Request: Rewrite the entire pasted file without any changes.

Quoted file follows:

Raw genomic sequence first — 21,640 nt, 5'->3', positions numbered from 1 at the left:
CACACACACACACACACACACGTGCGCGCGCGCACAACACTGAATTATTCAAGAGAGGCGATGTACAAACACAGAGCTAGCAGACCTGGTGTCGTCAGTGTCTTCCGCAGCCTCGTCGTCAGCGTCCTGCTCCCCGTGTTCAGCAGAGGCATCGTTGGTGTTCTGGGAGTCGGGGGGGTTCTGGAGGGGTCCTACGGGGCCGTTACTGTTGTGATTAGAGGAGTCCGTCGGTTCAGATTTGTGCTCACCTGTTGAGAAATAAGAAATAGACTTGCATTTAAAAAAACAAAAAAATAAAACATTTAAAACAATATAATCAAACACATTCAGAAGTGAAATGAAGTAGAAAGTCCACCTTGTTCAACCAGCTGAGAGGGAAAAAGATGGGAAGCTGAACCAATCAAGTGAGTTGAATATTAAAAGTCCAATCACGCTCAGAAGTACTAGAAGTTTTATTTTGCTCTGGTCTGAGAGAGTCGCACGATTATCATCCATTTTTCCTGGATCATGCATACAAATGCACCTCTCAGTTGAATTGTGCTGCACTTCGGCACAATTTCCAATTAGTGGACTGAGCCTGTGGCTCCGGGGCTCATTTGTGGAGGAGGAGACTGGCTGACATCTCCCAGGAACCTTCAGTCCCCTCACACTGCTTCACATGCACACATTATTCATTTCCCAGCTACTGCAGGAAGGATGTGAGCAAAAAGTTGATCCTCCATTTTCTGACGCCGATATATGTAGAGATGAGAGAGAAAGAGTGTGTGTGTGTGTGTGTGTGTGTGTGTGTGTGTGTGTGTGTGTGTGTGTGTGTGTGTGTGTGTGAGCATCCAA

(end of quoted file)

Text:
Raw genomic sequence first — 21,640 nt, 5'->3', positions numbered from 1 at the left:
CACACACACACACACACACACGTGCGCGCGCGCACAACACTGAATTATTCAAGAGAGGCGATGTACAAACACAGAGCTAGCAGACCTGGTGTCGTCAGTGTCTTCCGCAGCCTCGTCGTCAGCGTCCTGCTCCCCGTGTTCAGCAGAGGCATCGTTGGTGTTCTGGGAGTCGGGGGGGTTCTGGAGGGGTCCTACGGGGCCGTTACTGTTGTGATTAGAGGAGTCCGTCGGTTCAGATTTGTGCTCACCTGTTGAGAAATAAGAAATAGACTTGCATTTAAAAAAACAAAAAAATAAAACATTTAAAACAATATAATCAAACACATTCAGAAGTGAAATGAAGTAGAAAGTCCACCTTGTTCAACCAGCTGAGAGGGAAAAAGATGGGAAGCTGAACCAATCAAGTGAGTTGAATATTAAAAGTCCAATCACGCTCAGAAGTACTAGAAGTTTTATTTTGCTCTGGTCTGAGAGAGTCGCACGATTATCATCCATTTTTCCTGGATCATGCATACAAATGCACCTCTCAGTTGAATTGTGCTGCACTTCGGCACAATTTCCAATTAGTGGACTGAGCCTGTGGCTCCGGGGCTCATTTGTGGAGGAGGAGACTGGCTGACATCTCCCAGGAACCTTCAGTCCCCTCACACTGCTTCACATGCACACATTATTCATTTCCCAGCTACTGCAGGAAGGATGTGAGCAAAAAGTTGATCCTCCATTTTCTGACGCCGATATATGTAGAGATGAGAGAGAAAGAGTGTGTGTGTGTGTGTGTGTGTGTGTGTGTGTGTGTGTGTGTGTGTGTGTGTGTGTGTGTGTGTGAGCATCCAA